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Planning For Post-40 Pregnancies


While many women choose to have their children in their twenties and thirties, more and more women today are waiting until their forties to conceive. With advances in prenatal care, nutrition and childbirth, it is very safe to wait until well into your forties to have a baby. There are some complications that occur after the age of 35, so it's essential that older moms-to-be pay close attention to their health, and make medical care a top priority.

Conceiving a baby can be more difficult for women in their forties, since fertility decreases once a woman hits her late thirties. Often, women seek out fertility specialists to help them conceive, especially if they have tried to get pregnant for a year without success. Fertility drugs and in vitro fertilization are much more common for older couples, and may drastically increase the odds of conception.

You can up your odds of getting pregnant by eating a balanced diet with a variety of healthy foods, as well as making time for regular exercise and watching your weight. If you smoke, drink alcohol or use recreational drugs, you could be putting your health and the health of your future baby at risk. Women who do become pregnant and abuse alcohol, drugs or tobacco face many serious pregnancy complications, including miscarriage or stillbirth.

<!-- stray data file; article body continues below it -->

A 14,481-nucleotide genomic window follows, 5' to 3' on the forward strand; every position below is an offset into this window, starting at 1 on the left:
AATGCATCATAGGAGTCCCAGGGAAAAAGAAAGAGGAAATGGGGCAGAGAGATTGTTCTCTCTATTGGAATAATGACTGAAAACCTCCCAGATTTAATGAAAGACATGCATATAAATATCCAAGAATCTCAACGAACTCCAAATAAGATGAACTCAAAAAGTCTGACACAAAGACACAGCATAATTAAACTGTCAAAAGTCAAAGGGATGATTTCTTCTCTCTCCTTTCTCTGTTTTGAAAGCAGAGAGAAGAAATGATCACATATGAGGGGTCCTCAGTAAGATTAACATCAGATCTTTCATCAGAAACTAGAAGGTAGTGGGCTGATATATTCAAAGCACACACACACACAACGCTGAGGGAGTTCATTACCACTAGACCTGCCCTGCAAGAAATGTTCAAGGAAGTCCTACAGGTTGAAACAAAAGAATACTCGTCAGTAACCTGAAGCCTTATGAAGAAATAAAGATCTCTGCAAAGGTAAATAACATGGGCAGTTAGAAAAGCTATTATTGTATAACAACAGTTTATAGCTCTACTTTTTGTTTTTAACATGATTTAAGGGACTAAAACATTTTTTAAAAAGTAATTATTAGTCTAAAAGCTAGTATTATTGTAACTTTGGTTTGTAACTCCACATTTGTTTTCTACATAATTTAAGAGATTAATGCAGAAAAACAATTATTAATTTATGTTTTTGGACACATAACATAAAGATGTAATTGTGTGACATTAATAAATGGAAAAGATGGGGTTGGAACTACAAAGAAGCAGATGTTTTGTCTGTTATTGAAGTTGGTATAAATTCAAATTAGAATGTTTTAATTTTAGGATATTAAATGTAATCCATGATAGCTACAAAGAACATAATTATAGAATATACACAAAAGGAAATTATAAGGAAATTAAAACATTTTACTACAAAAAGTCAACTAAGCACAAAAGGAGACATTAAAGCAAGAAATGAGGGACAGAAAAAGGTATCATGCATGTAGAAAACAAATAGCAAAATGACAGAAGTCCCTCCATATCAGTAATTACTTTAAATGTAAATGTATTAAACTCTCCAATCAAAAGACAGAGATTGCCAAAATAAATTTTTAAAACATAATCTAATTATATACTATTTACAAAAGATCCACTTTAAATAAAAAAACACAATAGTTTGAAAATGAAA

If you are over 40 and hoping to have a baby, you should schedule an appointment with your physician before you conceive. Your doctor can check your health, review your medical history, and discuss potential complications with you. When you are over 40, genetic defects like Downs syndrome are much more likely, so your doctor will probably advise you to undergo genetic testing when you do become pregnant.

Your urine and blood will also be monitored more carefully when you do become pregnant, as your chance of developing gestational diabetes or hypertension is higher over the age of 40. An amniocentesis, which involves inserting a thin needle through your abdomen to take a sample of amniotic fluid, is recommended in the second trimester to detect certain genetic defects. There is a small risk of miscarriage with amniocentesis, so you and your spouse will need to decide if you want to undergo this form of testing.

To prepare your body for pregnancy, you should begin taking a folic acid supplement at least one month before you plan to conceive. Folic acid will help guard against neural tube defects like spina bifida, which can cause paralysis, weakness and pain.

Having a baby over the age of 40 is not just for celebrities anymore! With good prenatal care and awareness about your diet and exercise, your odds of having a healthy pregnancy and baby are still excellent.

 


 
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